It's 2 A.M and a Leap of Faith

It's 2:00 am right now, and I am not sleeping. Insomnia hits me sometimes, and I just can't or don't feel like going to sleep. Maybe it's the fact that the house is quiet for once. Just the sounds of the animals moving around and Annika's radio coming from the monitor.

I have had a lot on my mind lately, school being the front runner. We are about to start year number 7, and I think it's going to end up very different than any other year. Usually we start at the first of July and follow a 4 weeks on, 1 week off sort of schedule for most of the year. This year we discussed it, and the boys decided they would rather follow a more traditional schedule and start in mid-August, after their birthdays.

So I have been thinking a lot lately about school. Thinking about things I have fought against thinking for a very long time because it wasn't school. It wasn't the school I was used to. It wasn't the school I went to. But when it comes down to it, I chose a different path. I chose NOT to send my kids to that school I went to. I wanted different for them for many, many reasons.

I was a good student in school. I tried hard. I worked hard. I got good grades. Do I remember everything I learned? No. Does that affect my day to day life? No. Do I even need half the stuff I learned in school? Probably not.

And every time I sat down to think about planning this next year, I got stuck. Lists of units, book work, standards were piling up. And I couldn't help but think, why does it matter?

Does someone really need to know how to diagram a sentence?

Does a child really need to learn calculus?

Does it matter in day to day life if you don't know the technical names for the parts of speech?

The answer to all of those is no. Unless...

And it's that unless that is what really matters. Think about it.

I am a firm believer that most of what kids learn between Kindergarten and 12th grade can be taught in a ridiculously short amount of time. Meaning that if I taught nothing until one day my son decided he wanted to be a [enter profession] and he figured out what it was that he would need to know to accomplish that goal, he could do it. And end up at the same level as those who were taught yearly through 12th grade.

So, if your future career/life includes sentence diagramming, calculus and adverbs....then yes you need to know that information.

I am also a believer in universal skills. I think that everyone should know how to write, and write well. Knowing how to communicate with others is important. I think life skills are seriously overlooked in today's society. I mean, what use is calculus if you can't feed, house and keep your self clean? And I think that if you know how to learn, that is all you really need to know- until you want to know more, that is.

So where does all of this leave us at the start of the new school year? It leaves me with a leap of faith. That taking a new path is a good thing. That positive things will happen. The specifics are still being worked out, and that is another post all together, but I think it will be a good change. For all of us.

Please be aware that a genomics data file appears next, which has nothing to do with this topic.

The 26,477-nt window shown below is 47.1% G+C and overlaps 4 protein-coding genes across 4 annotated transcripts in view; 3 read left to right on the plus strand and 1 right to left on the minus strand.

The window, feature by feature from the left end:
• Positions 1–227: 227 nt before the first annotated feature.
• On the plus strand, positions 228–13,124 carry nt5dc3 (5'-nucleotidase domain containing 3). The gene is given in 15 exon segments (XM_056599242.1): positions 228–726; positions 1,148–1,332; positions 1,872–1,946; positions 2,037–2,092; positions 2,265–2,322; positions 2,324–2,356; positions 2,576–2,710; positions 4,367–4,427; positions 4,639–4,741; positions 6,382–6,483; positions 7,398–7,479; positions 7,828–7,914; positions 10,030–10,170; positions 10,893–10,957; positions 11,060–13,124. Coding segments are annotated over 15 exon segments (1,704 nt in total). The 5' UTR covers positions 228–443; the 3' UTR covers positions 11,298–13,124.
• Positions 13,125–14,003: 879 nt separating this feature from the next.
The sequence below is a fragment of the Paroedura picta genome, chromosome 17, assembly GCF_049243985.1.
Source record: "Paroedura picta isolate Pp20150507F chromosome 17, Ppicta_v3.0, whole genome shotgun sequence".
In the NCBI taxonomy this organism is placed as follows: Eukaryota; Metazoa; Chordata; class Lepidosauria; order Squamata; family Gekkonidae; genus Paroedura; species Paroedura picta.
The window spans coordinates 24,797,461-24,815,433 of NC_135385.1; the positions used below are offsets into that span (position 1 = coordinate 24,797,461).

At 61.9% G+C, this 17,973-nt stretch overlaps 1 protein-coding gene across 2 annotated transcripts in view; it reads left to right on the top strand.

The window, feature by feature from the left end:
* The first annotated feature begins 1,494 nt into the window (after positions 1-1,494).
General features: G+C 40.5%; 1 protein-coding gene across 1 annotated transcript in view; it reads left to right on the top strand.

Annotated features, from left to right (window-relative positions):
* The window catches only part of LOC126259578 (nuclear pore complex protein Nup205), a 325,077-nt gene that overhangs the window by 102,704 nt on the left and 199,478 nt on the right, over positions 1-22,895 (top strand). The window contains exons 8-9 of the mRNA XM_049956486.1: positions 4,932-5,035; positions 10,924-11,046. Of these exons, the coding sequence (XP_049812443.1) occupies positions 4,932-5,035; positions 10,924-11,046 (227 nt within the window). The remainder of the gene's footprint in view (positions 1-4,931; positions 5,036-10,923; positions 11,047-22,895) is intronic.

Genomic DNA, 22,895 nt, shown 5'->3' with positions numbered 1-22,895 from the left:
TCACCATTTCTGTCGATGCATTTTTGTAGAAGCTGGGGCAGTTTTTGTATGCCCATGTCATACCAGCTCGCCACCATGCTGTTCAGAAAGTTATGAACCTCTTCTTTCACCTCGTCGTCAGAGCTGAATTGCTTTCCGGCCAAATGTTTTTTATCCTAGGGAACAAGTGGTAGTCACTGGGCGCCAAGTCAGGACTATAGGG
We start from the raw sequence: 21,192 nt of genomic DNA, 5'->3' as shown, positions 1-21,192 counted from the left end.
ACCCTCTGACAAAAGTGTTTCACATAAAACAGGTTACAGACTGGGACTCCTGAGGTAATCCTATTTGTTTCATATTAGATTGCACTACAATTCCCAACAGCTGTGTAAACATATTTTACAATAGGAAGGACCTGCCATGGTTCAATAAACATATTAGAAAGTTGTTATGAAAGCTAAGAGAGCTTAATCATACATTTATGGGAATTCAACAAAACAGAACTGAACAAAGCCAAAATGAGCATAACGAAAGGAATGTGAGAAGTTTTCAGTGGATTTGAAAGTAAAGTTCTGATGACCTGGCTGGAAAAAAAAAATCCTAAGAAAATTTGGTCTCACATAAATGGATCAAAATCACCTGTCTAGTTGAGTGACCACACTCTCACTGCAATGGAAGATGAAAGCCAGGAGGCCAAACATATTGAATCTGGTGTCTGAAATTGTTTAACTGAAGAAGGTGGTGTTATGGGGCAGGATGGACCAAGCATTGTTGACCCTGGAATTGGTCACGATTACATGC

1. Oh, Sadie, you really hit home for me with this post! Although I follow you, I don't often comment. This post, however, prompted me to because I feel exactly as you do. I think you are a very fine teacher and mother. I think that is the most important part. The specifics matter less. I am looking forward to seeing this year unfold.

  2. Hi there! I also was up at a horrendous hour this morning, and I, too, am in the mtns of WNC! I like your post - I think of this sort of thing alot, but I always come back to the idea that I'm sad that as a society we've moved away from some of the "classical" education, and I think that is what keeps me focused even when it seems like "who needs this!" I have come full circle to acknowledge the importance of computer literacy. Actually, more than literacy, our kids need to be top-notch on computer skills to compete in a world 20 years from now that we can't envision. So I have loosened up on my "classical" ideas to that extent! ~Dawn

  3. Encouraging and inspiring thoughts!

  4. Encouraging and inspiring thoughts!

  5. Although DD is only 3 1/2 and I have yet to "officially" start homeschooling her, your post rings a bell in my mind. As in learning to learn is the most important thing. Then REAL life skills. What good is knowing the difference between a noun and a pronoun if you can't even boil a pot of water to make pasta or know how to keep yourself healthy?

  6. Having been public, private and homeschooled. I can honestly say anything after 6th grade is NOT new. It does not prepare you to boil water, make change, balance a checkbook, bathe a newborn, speak to a boss anything. High school was totally a useless tool in my life. Just from my perspective. ~Claire

  7. Thanks for this reminder...sitting here trying to prepare for school...feeling totally inadequate.

  8. I enjoyed reading this post. It gave me more perspective into your thoughts and philosophy. I agree with you in that learning to learn is important -- I would call that critical thinking. Unfortunately, what our school system teaches is how not to think and still 'succeed'. If I can teach my kids to be present in their moment, engaging their circumstance and those around them in dialogue, I am sure they will be successful because they can change the world.